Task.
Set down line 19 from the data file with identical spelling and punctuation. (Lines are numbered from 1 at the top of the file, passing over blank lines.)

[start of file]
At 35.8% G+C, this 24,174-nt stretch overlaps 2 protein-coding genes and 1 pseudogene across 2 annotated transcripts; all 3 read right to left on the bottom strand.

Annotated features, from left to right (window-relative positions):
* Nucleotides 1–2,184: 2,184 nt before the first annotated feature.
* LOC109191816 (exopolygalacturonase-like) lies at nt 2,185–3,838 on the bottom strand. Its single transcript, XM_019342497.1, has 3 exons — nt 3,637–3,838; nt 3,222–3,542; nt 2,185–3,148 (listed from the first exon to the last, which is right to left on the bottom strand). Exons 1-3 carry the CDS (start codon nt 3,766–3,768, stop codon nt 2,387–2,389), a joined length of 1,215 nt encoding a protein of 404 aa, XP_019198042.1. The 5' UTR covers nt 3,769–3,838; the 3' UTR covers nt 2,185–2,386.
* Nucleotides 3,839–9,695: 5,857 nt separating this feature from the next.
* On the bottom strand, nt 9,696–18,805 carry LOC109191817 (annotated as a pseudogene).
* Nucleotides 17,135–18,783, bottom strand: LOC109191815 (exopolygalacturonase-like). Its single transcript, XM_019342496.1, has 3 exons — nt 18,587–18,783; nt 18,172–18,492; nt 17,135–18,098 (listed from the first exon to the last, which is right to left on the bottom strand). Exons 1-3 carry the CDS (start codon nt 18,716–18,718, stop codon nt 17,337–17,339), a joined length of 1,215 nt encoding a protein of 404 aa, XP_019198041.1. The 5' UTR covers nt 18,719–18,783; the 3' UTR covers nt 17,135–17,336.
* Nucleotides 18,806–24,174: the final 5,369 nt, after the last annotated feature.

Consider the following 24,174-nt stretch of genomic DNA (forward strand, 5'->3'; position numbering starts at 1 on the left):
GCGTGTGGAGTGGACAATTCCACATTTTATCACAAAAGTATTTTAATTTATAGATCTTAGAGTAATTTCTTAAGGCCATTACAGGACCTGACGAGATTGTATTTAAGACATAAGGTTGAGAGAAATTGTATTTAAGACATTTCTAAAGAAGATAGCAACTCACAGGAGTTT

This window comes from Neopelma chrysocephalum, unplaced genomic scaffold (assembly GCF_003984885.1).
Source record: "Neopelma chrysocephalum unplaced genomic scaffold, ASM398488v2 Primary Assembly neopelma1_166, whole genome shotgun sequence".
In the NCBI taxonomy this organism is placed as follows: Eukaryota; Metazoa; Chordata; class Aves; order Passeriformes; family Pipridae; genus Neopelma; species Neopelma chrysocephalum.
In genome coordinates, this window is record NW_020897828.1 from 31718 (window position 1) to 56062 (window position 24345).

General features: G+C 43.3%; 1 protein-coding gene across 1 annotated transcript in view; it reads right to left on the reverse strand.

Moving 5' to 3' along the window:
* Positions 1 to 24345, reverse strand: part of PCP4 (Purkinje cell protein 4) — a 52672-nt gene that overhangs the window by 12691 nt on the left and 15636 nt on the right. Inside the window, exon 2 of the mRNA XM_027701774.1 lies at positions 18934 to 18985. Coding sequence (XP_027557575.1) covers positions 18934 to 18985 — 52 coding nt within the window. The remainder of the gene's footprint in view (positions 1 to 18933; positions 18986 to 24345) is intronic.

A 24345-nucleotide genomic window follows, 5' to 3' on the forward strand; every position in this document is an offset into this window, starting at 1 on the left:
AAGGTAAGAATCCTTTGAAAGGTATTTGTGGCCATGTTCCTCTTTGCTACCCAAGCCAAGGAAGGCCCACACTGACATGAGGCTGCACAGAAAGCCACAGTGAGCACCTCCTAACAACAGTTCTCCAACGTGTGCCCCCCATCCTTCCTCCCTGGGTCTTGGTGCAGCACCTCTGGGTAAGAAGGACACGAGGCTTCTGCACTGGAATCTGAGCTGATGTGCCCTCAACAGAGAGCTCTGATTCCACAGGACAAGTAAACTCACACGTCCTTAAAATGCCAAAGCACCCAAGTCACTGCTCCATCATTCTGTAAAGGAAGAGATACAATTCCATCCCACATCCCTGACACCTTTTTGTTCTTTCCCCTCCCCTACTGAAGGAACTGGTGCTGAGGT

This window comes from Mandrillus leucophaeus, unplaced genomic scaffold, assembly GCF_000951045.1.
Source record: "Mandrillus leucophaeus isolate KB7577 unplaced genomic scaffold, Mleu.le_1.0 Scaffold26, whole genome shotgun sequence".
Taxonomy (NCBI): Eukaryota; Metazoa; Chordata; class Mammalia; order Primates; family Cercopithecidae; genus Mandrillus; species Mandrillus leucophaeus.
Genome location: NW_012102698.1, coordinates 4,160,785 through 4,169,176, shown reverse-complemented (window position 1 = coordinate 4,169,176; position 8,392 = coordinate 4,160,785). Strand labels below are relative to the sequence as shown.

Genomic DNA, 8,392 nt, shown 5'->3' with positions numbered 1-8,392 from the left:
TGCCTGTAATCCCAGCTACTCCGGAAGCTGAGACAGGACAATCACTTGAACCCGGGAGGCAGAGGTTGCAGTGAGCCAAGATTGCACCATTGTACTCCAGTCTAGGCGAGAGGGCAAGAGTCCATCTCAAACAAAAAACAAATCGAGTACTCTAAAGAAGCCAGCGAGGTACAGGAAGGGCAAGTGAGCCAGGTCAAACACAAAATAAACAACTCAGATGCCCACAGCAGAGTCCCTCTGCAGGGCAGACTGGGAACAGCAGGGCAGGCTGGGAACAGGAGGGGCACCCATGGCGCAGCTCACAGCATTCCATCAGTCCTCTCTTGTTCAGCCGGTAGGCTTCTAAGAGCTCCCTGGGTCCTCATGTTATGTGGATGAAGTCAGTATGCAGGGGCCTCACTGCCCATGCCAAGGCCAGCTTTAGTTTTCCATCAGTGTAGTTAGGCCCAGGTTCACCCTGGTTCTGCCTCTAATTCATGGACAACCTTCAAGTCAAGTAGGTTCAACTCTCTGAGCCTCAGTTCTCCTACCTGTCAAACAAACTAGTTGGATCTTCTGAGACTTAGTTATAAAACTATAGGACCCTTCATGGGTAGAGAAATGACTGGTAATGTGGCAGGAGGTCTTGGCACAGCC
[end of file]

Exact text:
AAGGTAAGAATCCTTTGAAAGGTATTTGTGGCCATGTTCCTCTTTGCTACCCAAGCCAAGGAAGGCCCACACTGACATGAGGCTGCACAGAAAGCCACAGTGAGCACCTCCTAACAACAGTTCTCCAACGTGTGCCCCCCATCCTTCCTCCCTGGGTCTTGGTGCAGCACCTCTGGGTAAGAAGGACACGAGGCTTCTGCACTGGAATCTGAGCTGATGTGCCCTCAACAGAGAGCTCTGATTCCACAGGACAAGTAAACTCACACGTCCTTAAAATGCCAAAGCACCCAAGTCACTGCTCCATCATTCTGTAAAGGAAGAGATACAATTCCATCCCACATCCCTGACACCTTTTTGTTCTTTCCCCTCCCCTACTGAAGGAACTGGTGCTGAGGT